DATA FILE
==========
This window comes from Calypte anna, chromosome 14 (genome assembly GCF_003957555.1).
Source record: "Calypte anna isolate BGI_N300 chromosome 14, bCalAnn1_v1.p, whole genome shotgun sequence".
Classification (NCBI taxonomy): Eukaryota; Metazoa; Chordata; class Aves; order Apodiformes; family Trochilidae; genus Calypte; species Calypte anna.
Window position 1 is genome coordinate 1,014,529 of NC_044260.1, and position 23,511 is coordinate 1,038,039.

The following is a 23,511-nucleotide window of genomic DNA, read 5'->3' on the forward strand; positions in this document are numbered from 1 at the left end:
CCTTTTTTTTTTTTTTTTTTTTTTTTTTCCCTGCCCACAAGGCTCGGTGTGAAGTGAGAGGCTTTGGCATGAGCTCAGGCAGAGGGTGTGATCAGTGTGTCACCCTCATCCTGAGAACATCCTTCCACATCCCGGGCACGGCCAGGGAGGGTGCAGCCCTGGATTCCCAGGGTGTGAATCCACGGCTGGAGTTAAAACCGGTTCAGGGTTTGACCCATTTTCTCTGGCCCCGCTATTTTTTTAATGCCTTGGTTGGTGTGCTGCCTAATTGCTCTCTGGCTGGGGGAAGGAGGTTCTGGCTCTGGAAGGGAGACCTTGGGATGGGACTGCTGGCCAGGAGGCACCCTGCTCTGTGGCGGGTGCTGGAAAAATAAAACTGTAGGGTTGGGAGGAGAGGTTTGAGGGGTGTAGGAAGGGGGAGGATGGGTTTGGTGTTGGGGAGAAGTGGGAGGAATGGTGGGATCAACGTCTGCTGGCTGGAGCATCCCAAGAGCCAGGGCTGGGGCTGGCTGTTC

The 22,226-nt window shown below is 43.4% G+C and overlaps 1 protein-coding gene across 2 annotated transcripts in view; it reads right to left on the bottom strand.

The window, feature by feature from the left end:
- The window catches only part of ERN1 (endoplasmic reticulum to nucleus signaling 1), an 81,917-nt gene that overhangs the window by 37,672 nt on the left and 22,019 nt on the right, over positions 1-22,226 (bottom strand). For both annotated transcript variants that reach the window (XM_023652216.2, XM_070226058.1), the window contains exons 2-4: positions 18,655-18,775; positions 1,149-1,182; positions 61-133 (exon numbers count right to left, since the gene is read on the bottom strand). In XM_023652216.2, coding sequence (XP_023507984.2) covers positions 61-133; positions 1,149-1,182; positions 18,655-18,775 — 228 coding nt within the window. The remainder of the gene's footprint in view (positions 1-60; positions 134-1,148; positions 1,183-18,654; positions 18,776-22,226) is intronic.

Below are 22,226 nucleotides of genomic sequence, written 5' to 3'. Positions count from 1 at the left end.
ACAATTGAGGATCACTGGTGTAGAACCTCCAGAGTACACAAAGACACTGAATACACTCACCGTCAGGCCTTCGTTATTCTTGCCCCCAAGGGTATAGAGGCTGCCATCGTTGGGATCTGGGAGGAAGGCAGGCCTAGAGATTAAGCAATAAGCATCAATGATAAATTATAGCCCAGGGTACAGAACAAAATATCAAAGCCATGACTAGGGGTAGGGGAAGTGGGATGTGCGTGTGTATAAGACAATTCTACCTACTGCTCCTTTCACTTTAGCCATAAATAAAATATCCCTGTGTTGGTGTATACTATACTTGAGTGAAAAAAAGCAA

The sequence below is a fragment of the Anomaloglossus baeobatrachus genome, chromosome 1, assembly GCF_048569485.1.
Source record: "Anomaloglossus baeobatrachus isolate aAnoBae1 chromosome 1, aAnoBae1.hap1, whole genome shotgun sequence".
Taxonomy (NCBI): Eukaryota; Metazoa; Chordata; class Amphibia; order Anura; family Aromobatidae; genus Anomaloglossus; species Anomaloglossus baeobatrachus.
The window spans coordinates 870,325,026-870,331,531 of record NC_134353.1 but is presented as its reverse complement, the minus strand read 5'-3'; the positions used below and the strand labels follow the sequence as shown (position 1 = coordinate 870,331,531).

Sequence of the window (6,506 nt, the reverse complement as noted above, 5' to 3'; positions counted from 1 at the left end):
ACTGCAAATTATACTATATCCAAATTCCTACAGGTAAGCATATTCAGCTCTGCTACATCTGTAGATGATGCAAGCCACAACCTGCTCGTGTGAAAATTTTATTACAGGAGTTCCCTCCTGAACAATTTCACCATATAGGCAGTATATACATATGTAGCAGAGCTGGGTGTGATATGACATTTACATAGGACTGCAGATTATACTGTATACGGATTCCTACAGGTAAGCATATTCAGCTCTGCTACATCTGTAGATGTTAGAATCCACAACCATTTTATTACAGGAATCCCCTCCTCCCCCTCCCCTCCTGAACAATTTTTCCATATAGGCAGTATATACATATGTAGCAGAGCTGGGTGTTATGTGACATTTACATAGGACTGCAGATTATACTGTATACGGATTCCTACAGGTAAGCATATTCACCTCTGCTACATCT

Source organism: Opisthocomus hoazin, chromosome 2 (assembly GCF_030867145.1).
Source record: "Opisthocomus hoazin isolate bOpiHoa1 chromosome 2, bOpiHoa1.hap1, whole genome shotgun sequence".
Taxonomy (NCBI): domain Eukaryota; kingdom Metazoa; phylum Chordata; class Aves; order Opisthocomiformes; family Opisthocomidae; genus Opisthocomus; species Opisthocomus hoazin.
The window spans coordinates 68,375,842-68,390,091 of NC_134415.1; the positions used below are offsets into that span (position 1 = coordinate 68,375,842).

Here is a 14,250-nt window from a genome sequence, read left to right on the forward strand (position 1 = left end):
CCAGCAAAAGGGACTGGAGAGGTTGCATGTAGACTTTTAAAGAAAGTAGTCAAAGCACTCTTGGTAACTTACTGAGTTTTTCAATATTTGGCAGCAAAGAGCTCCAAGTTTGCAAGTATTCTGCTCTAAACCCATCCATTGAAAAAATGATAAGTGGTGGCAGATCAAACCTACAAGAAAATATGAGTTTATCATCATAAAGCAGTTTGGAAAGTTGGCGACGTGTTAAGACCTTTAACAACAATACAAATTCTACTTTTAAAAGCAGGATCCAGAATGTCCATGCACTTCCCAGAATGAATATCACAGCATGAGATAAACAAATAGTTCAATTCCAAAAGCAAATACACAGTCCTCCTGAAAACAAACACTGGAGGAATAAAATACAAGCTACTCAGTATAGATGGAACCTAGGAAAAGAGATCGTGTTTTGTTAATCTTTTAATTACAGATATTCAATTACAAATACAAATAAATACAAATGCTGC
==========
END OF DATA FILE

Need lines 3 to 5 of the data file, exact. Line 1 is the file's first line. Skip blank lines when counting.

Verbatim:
Classification (NCBI taxonomy): Eukaryota; Metazoa; Chordata; class Aves; order Apodiformes; family Trochilidae; genus Calypte; species Calypte anna.
Window position 1 is genome coordinate 1,014,529 of NC_044260.1, and position 23,511 is coordinate 1,038,039.

The following is a 23,511-nucleotide window of genomic DNA, read 5'->3' on the forward strand; positions in this document are numbered from 1 at the left end: